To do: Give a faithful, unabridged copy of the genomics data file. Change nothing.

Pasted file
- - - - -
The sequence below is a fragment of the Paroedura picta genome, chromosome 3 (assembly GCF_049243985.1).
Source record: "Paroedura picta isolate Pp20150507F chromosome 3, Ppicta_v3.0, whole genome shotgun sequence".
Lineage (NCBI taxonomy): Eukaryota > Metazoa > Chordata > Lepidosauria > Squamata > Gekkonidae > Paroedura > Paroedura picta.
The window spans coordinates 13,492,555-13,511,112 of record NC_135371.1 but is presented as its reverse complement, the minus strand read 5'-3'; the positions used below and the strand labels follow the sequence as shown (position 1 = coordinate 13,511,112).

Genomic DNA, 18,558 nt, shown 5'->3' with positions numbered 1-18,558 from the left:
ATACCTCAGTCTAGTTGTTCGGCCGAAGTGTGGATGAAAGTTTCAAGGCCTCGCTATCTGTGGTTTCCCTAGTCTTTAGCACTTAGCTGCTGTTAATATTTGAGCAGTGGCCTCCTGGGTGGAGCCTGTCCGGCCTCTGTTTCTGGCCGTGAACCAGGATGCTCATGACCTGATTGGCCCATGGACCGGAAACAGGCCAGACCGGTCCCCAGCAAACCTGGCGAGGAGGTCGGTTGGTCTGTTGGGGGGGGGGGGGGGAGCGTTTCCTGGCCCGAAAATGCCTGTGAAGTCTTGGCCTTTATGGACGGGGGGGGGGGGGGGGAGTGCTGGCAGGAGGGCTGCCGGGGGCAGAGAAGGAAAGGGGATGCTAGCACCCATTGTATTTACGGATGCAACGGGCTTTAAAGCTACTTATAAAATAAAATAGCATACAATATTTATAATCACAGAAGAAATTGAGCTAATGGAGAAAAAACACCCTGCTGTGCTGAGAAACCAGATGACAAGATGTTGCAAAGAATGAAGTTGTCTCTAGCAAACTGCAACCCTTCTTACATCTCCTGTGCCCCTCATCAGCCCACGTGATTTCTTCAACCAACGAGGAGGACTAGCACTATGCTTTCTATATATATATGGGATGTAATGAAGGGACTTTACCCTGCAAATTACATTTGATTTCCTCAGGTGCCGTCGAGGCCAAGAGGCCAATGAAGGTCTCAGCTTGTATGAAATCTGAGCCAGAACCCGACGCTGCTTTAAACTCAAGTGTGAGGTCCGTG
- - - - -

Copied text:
The sequence below is a fragment of the Paroedura picta genome, chromosome 3 (assembly GCF_049243985.1).
Source record: "Paroedura picta isolate Pp20150507F chromosome 3, Ppicta_v3.0, whole genome shotgun sequence".
Lineage (NCBI taxonomy): Eukaryota > Metazoa > Chordata > Lepidosauria > Squamata > Gekkonidae > Paroedura > Paroedura picta.
The window spans coordinates 13,492,555-13,511,112 of record NC_135371.1 but is presented as its reverse complement, the minus strand read 5'-3'; the positions used below and the strand labels follow the sequence as shown (position 1 = coordinate 13,511,112).

Genomic DNA, 18,558 nt, shown 5'->3' with positions numbered 1-18,558 from the left:
ATACCTCAGTCTAGTTGTTCGGCCGAAGTGTGGATGAAAGTTTCAAGGCCTCGCTATCTGTGGTTTCCCTAGTCTTTAGCACTTAGCTGCTGTTAATATTTGAGCAGTGGCCTCCTGGGTGGAGCCTGTCCGGCCTCTGTTTCTGGCCGTGAACCAGGATGCTCATGACCTGATTGGCCCATGGACCGGAAACAGGCCAGACCGGTCCCCAGCAAACCTGGCGAGGAGGTCGGTTGGTCTGTTGGGGGGGGGGGGGGGAGCGTTTCCTGGCCCGAAAATGCCTGTGAAGTCTTGGCCTTTATGGACGGGGGGGGGGGGGGGGAGTGCTGGCAGGAGGGCTGCCGGGGGCAGAGAAGGAAAGGGGATGCTAGCACCCATTGTATTTACGGATGCAACGGGCTTTAAAGCTACTTATAAAATAAAATAGCATACAATATTTATAATCACAGAAGAAATTGAGCTAATGGAGAAAAAACACCCTGCTGTGCTGAGAAACCAGATGACAAGATGTTGCAAAGAATGAAGTTGTCTCTAGCAAACTGCAACCCTTCTTACATCTCCTGTGCCCCTCATCAGCCCACGTGATTTCTTCAACCAACGAGGAGGACTAGCACTATGCTTTCTATATATATATGGGATGTAATGAAGGGACTTTACCCTGCAAATTACATTTGATTTCCTCAGGTGCCGTCGAGGCCAAGAGGCCAATGAAGGTCTCAGCTTGTATGAAATCTGAGCCAGAACCCGACGCTGCTTTAAACTCAAGTGTGAGGTCCGTG